Reconstruction of a medieval merchant home to house an interactive exhibition

Tallinn, Estonia
Client: Estonian Health Care Museum
Open architecture competition: 2010, 1st prize
Completed: 2015
Size: 2,000 m2

The idea of establishing an Estonian health museum already emerged in 1922 and the first exhibition was held in 1924. Having seen the health museums in Dresden, Berlin, Amsterdam, Helsinki and Paris, the secretary of the working group and subsequent director of the museum, Voldemar Sumberg, prepared a development concept for the museum: “Health museums are not just depositories for antiquities and historical artefacts. They are educational institutions for teaching people about health care issues through illustrative and captivating exhibits, while firmly grounded in the requirements of real life and scientific achievements.” At first the museum was active in various locations in Tartu. After World War II, the museum closed, but was reopened in 1968. The museum moved to its current premises at 28/30 Lai Street in Tallinn’s Old Town in 1989. Prior to that the Polish company PKZ had renovated the two medieval merchant houses.

The complete reconstruction of the building and creation of a new permanent exhibition started in 2011. All technical systems were renewed in a manner that respects and cherishes the old building – hiding the necessary wiring and other systems in the walls, ceilings and floors. The wooden gates on the Lai Street side that had been kept closed were opened, and behind them doors made from only slightly reflective glass were installed so it is possible to see inside.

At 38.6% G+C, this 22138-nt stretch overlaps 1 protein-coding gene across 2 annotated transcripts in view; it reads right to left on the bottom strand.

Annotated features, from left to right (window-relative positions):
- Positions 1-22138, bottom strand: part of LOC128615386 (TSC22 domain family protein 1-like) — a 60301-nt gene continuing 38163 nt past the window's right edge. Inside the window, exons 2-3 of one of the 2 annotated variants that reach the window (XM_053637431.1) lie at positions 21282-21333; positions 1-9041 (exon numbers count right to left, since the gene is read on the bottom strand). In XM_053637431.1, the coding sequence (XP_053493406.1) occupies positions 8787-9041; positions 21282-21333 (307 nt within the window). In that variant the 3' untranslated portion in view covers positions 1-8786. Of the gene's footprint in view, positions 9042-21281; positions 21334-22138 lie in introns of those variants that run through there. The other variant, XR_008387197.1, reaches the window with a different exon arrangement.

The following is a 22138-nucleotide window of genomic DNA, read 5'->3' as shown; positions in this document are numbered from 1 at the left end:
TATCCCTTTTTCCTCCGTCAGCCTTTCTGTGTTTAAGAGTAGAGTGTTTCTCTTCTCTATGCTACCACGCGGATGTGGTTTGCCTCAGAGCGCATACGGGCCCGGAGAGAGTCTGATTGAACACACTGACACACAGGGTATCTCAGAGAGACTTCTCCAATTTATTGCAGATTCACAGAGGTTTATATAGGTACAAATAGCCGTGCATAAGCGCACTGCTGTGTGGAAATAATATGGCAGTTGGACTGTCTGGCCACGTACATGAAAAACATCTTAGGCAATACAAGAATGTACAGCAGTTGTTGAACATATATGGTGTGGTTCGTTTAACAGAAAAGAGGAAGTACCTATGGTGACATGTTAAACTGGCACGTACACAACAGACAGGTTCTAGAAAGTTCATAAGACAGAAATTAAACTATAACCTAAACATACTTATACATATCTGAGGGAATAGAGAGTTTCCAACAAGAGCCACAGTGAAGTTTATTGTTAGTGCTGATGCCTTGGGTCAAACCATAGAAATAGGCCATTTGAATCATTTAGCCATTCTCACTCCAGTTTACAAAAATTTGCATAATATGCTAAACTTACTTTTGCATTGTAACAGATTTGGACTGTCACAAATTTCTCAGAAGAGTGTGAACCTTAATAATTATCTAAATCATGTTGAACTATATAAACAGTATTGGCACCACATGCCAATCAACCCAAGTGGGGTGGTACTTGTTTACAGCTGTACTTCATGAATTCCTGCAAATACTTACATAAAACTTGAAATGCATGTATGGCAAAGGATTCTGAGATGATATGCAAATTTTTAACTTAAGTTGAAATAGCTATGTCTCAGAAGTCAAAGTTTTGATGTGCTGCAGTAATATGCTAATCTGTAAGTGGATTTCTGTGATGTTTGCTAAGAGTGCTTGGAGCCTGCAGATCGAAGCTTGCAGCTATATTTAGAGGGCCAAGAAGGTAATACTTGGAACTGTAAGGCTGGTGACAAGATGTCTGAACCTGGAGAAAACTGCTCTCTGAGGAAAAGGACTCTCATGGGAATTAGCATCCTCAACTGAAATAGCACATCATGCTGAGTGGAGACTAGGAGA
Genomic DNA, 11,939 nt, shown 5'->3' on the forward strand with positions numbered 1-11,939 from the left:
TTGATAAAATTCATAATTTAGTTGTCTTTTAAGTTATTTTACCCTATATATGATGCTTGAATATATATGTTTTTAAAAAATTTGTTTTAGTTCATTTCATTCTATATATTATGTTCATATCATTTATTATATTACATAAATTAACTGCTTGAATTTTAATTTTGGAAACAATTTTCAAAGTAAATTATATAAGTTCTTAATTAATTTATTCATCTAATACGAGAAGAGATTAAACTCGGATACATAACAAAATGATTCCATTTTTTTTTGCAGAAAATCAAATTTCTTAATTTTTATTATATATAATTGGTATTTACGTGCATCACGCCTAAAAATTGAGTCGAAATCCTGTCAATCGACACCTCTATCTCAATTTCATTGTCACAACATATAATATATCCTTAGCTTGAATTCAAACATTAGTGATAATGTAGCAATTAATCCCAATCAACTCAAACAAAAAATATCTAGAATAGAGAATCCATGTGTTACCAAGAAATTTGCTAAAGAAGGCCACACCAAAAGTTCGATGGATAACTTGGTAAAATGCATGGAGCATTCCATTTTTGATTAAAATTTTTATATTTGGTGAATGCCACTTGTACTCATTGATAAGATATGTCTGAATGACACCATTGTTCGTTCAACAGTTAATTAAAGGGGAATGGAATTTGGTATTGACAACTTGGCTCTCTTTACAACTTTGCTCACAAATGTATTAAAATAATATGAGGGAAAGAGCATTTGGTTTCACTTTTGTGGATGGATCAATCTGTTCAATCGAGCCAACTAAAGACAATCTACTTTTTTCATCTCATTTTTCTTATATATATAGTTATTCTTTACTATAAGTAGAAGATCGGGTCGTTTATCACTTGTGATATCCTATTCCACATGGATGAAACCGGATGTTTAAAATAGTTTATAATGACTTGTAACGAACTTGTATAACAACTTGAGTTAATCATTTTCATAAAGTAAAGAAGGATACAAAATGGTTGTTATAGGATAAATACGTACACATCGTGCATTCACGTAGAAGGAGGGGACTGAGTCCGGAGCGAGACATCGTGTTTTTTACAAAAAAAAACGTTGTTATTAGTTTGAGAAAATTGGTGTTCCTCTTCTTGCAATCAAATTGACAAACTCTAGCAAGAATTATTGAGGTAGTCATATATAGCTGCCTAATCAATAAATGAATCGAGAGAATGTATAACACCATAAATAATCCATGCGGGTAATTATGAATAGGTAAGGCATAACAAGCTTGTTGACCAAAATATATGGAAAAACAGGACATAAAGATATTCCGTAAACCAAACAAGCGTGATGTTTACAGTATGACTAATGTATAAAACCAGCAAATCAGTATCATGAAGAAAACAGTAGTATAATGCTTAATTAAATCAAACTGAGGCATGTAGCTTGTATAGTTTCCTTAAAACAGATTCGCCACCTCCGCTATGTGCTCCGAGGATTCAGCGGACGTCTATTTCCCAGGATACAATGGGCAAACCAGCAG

“A Heart to Heart about Your Body” – the new permanent exhibition of the museum aims to give visitors a vivid and memorable experience of health, the history of health care and breakthrough discoveries in the field. Visitors have the chance to enter the human world at a microscopic level and to test their senses. The structure of the exhibition follows the cycle of life, covering all vital functions from birth to death, making detours at each stage of life to focus on those organs, senses and functions that play the greatest role at that point, or alternatively, that cause the most trouble. The interior design features are based on the body and the human anatomy, magnifying a cell or structure beyond actual size, thus supporting and explaining the idea of the exhibition. With a diversity of graphic solutions in the form of diagrams, wax and plastic anatomical models, a complete picture is given of the inside of the human body. Wonderful opportunities for interaction are provided by hands-on electronic and mechanical displays. Computer programs created especially for the museum help explain basic truths about the functioning of the body and provide educational entertainment.